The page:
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Re: Where was Luka ?

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  • Frank
    Dan Before WW I, Slovakia was part of Upper Hungary (Felvidék) and part of the Austro-Hungarian Empire (1867-1918) and earlier a part of Hungary under the
    Message 1 of 1 , Apr 26, 2005

      Before WW I, Slovakia was part of Upper Hungary (Felvidék) and
      part of the Austro-Hungarian Empire (1867-1918) and earlier a
      part of Hungary under the Austrian Empire.
      Hungarian names were used for towns and counties.

      Czech-Bohemia (including Moravia 1849-1918) was a kingdom
      (10th century-1918) and part of the Österreichisch-ungarische
      Monarchie, or in English, Austro-Hungarian Monarchy.
      It was an Austrian Kronland (province)
      Both German and Czech languages were used.

      Mähren => Maehren => Marin => Moravia.
      Mähren was an Austrian Crownland located East of Böhmen (Bohemia).
      Its capital was Brünn (Brno).
      Mähren had been a separate crownland until 1849 when it became a part
      of Böhmen (Bohemia) together with Österreichisch-Schleisen

      The Austrian Habsburgs, accustomed to being imperial, assumed the
      title of Emperor of Austria in 1804. Later, the "dual-monarchy" was
      established, with the Habsburgs as Emperors of Austria and Kings of
      Hungary, the combined realm being known as "Austria-Hungary".

      Kingdom of Hungary was not a part of Austria.

      Austro-Prussian War or Seven Weeks War, June 15–Aug. 23, 1866, between
      Prussia, allied with Italy, and Austria, seconded by Bavaria,
      Württemberg, Saxony, Hanover, Baden, and several smaller German
      states. It was deliberately provoked by Bismarck,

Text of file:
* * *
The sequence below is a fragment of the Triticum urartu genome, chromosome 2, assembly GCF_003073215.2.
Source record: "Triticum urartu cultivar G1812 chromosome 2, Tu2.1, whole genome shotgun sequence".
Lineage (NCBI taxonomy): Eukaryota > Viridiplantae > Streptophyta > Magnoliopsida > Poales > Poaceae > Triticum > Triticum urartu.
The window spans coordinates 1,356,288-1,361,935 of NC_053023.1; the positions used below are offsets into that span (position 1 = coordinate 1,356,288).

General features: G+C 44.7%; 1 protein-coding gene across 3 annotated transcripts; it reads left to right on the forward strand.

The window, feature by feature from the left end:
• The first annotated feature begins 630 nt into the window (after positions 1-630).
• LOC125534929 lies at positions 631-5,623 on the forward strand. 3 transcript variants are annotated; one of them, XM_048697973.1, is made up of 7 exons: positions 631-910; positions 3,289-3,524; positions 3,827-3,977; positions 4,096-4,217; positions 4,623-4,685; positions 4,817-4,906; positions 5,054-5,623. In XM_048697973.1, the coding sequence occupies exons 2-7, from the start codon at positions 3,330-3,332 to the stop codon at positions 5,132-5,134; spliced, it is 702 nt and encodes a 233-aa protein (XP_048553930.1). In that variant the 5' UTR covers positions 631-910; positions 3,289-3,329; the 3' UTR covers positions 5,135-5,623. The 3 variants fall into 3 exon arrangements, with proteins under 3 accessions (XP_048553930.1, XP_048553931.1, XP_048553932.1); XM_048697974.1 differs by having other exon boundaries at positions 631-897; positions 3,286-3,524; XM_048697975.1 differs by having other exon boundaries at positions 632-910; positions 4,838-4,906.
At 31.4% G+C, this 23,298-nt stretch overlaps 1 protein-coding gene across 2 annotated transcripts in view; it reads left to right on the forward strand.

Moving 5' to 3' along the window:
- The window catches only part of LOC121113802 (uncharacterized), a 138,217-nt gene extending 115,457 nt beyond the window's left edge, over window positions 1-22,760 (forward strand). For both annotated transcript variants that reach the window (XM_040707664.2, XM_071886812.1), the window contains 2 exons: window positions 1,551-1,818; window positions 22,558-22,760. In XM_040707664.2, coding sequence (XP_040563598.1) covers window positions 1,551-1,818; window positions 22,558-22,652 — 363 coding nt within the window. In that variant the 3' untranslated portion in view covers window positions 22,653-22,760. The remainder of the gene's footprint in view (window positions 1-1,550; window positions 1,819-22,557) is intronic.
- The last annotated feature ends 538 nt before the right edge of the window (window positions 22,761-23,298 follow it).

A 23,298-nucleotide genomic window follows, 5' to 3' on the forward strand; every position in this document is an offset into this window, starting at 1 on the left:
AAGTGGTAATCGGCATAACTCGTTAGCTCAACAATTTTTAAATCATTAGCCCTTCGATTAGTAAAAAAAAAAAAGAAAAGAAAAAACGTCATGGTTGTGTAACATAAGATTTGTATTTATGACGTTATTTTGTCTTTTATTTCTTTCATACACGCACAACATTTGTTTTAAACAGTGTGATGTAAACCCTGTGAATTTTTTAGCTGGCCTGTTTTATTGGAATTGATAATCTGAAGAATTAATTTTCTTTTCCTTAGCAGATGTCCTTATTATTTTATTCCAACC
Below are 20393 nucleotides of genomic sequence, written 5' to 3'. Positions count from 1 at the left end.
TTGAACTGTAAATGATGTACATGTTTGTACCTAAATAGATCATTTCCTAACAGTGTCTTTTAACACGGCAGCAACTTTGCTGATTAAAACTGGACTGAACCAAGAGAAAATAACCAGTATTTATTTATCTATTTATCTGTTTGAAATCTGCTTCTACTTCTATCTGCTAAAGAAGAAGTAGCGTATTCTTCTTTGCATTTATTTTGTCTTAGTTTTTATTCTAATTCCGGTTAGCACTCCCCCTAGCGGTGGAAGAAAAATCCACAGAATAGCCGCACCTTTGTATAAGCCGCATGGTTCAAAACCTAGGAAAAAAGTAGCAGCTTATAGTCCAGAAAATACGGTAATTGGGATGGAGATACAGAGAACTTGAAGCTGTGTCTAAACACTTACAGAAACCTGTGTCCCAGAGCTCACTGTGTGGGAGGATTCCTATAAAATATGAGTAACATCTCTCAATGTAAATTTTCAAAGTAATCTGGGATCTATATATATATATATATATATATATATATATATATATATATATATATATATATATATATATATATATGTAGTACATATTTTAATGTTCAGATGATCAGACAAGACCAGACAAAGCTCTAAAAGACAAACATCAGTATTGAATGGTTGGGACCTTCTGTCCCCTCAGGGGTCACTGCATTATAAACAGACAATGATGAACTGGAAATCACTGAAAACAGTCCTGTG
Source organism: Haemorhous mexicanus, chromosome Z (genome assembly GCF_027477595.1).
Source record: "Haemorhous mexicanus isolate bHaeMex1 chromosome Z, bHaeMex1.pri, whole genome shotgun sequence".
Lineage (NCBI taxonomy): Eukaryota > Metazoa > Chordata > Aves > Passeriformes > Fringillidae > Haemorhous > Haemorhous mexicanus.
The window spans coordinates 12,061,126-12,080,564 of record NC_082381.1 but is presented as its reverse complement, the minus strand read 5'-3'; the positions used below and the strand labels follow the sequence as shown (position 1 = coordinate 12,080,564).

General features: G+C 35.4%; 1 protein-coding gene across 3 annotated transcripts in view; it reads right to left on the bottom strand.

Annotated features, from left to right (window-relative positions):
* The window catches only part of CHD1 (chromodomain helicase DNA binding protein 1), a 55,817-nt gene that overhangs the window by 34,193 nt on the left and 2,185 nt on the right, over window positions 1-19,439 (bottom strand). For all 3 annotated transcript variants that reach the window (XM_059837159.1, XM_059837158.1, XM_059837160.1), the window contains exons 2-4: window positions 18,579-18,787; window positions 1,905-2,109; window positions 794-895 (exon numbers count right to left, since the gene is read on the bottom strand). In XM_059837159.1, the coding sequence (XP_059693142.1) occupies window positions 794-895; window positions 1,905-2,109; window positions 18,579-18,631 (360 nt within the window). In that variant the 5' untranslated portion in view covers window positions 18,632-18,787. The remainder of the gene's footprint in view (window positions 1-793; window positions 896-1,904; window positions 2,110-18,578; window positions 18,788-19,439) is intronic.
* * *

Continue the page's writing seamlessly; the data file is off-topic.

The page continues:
over the objections of his king, in order to expel Austria from the
      German Confederation as a step toward the unification of Germany under
      Prussian dominance.
      The pretext for precipitating the conflict was found in the dispute
      between Prussia and Austria over the administration of
      Schleswig-Holstein. When Austria brought the dispute before the German
      diet and also decided to convene the Holstein diet, Prussia,
      declaring that the Gastein Convention had thereby been nullified,
      invaded Holstein.
      When the German diet responded by voting for a partial mobilization
      against Prussia, Bismarck declared that the German Confederation was
      ended. With an efficient military machine that amazed Europe, Prussia
      overran the German states allied with
      Austria and crushed (July 3) the Austrians at Sadowa (Königgrätz), in
      E. Bohemia.
      However, Bismarck had no intention of weakening Austria, a potential
      ally, more than necessary. The preliminary treaty of Nikolsburg (July
      26) was followed (Aug. 23) by the Treaty of Prague. Against Italy, the
      Austrians had won victories on the land, at Custozza, and on the sea,
      at Lissa. Nevertheless, the peace treaty forced Austria to cede
      Venetia to Italy. Prussia, satisfied with the exclusion, acknowledged
      in the treaty, of Austria from German affairs, demanded no territory
      from Austria, but annexed Hanover, Hesse, Nassau, and Frankfurt, in
      addition to Schleswig-Holstein.
      The battle of Sadowa, was fought near Königgrätz (G), Bohemia (now
      Hradec Králové (Cz), located 61 miles east of Praha (Prague), CR.

      There are 5 places called Luka in the the Czech Republic (once
      There was a Lukó (H) now Lukov just west of Bardejov,Slovakia.
      There are several Lukavica located in Slovakia.
      Since you want a S^aris^ (Sk) Sáros megye (county),Hungary connection
      expect you want Lukavica (Sk) Lukawicza/Lukavicza/Lúka/Kislankás
      located just east of Bardejov or Lukov above ?
      In which case there is no connection to your surname and its origin
      in Czech-Bohemia and the Austro-Prussian War of 1866.

      Online Ellis Island Records (EIR) list 118 surname Blandar who had
      emigrated to the USA from Hungary, Slovakia, Czechoslovakia.

      For example, in 1906 a Erzsébet (H) Elizabeth Blandar, age 18 (b.
      about 1888), single, maid servant, Magyar, had emigrated to her
      friend's Zsofia (H) Sophia Borbala address at 10 W. 113 th Street
      Elizabeth's Last Residence was Luka, Hungary (not her birth place ?)
      Lu'ka (Lukavica) or Luko' (Lukov) located near Bardejov, Slovakia
      and about 254 miles distant from the site of the battle fought in
      eastern Bohemia in 1866.

      Frank K
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